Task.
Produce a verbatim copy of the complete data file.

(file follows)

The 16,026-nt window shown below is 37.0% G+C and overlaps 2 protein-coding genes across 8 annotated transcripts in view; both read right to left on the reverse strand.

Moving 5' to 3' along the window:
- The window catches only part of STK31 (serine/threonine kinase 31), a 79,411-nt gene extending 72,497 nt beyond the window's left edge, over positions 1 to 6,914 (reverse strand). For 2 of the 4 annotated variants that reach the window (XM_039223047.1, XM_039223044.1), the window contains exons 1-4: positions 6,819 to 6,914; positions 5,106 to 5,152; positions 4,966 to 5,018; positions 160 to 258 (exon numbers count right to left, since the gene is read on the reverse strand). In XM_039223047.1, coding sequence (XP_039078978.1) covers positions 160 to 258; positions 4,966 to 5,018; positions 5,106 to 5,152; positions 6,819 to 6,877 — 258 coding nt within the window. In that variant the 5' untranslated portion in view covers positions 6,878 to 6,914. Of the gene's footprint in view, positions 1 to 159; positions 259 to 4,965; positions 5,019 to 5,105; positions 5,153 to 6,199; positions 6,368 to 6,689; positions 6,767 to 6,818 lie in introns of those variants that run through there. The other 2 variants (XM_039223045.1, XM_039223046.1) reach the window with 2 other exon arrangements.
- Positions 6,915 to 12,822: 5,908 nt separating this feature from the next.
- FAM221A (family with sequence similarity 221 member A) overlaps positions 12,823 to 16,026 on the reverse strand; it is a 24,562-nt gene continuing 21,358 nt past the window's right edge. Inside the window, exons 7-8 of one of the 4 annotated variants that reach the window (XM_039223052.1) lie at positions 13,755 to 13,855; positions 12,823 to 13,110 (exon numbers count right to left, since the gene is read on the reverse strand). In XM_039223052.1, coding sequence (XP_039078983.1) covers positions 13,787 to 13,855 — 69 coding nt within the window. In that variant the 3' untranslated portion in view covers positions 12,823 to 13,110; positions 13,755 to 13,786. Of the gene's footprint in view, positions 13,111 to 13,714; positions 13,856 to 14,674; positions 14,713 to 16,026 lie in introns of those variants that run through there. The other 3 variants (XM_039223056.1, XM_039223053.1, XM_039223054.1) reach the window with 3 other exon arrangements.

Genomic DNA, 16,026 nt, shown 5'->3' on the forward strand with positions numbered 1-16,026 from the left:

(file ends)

The 16,026-nt window shown below is 37.0% G+C and overlaps 2 protein-coding genes across 8 annotated transcripts in view; both read right to left on the reverse strand.

Moving 5' to 3' along the window:
- The window catches only part of STK31 (serine/threonine kinase 31), a 79,411-nt gene extending 72,497 nt beyond the window's left edge, over positions 1 to 6,914 (reverse strand). For 2 of the 4 annotated variants that reach the window (XM_039223047.1, XM_039223044.1), the window contains exons 1-4: positions 6,819 to 6,914; positions 5,106 to 5,152; positions 4,966 to 5,018; positions 160 to 258 (exon numbers count right to left, since the gene is read on the reverse strand). In XM_039223047.1, coding sequence (XP_039078978.1) covers positions 160 to 258; positions 4,966 to 5,018; positions 5,106 to 5,152; positions 6,819 to 6,877 — 258 coding nt within the window. In that variant the 5' untranslated portion in view covers positions 6,878 to 6,914. Of the gene's footprint in view, positions 1 to 159; positions 259 to 4,965; positions 5,019 to 5,105; positions 5,153 to 6,199; positions 6,368 to 6,689; positions 6,767 to 6,818 lie in introns of those variants that run through there. The other 2 variants (XM_039223045.1, XM_039223046.1) reach the window with 2 other exon arrangements.
- Positions 6,915 to 12,822: 5,908 nt separating this feature from the next.
- FAM221A (family with sequence similarity 221 member A) overlaps positions 12,823 to 16,026 on the reverse strand; it is a 24,562-nt gene continuing 21,358 nt past the window's right edge. Inside the window, exons 7-8 of one of the 4 annotated variants that reach the window (XM_039223052.1) lie at positions 13,755 to 13,855; positions 12,823 to 13,110 (exon numbers count right to left, since the gene is read on the reverse strand). In XM_039223052.1, coding sequence (XP_039078983.1) covers positions 13,787 to 13,855 — 69 coding nt within the window. In that variant the 3' untranslated portion in view covers positions 12,823 to 13,110; positions 13,755 to 13,786. Of the gene's footprint in view, positions 13,111 to 13,714; positions 13,856 to 14,674; positions 14,713 to 16,026 lie in introns of those variants that run through there. The other 3 variants (XM_039223056.1, XM_039223053.1, XM_039223054.1) reach the window with 3 other exon arrangements.

Genomic DNA, 16,026 nt, shown 5'->3' on the forward strand with positions numbered 1-16,026 from the left: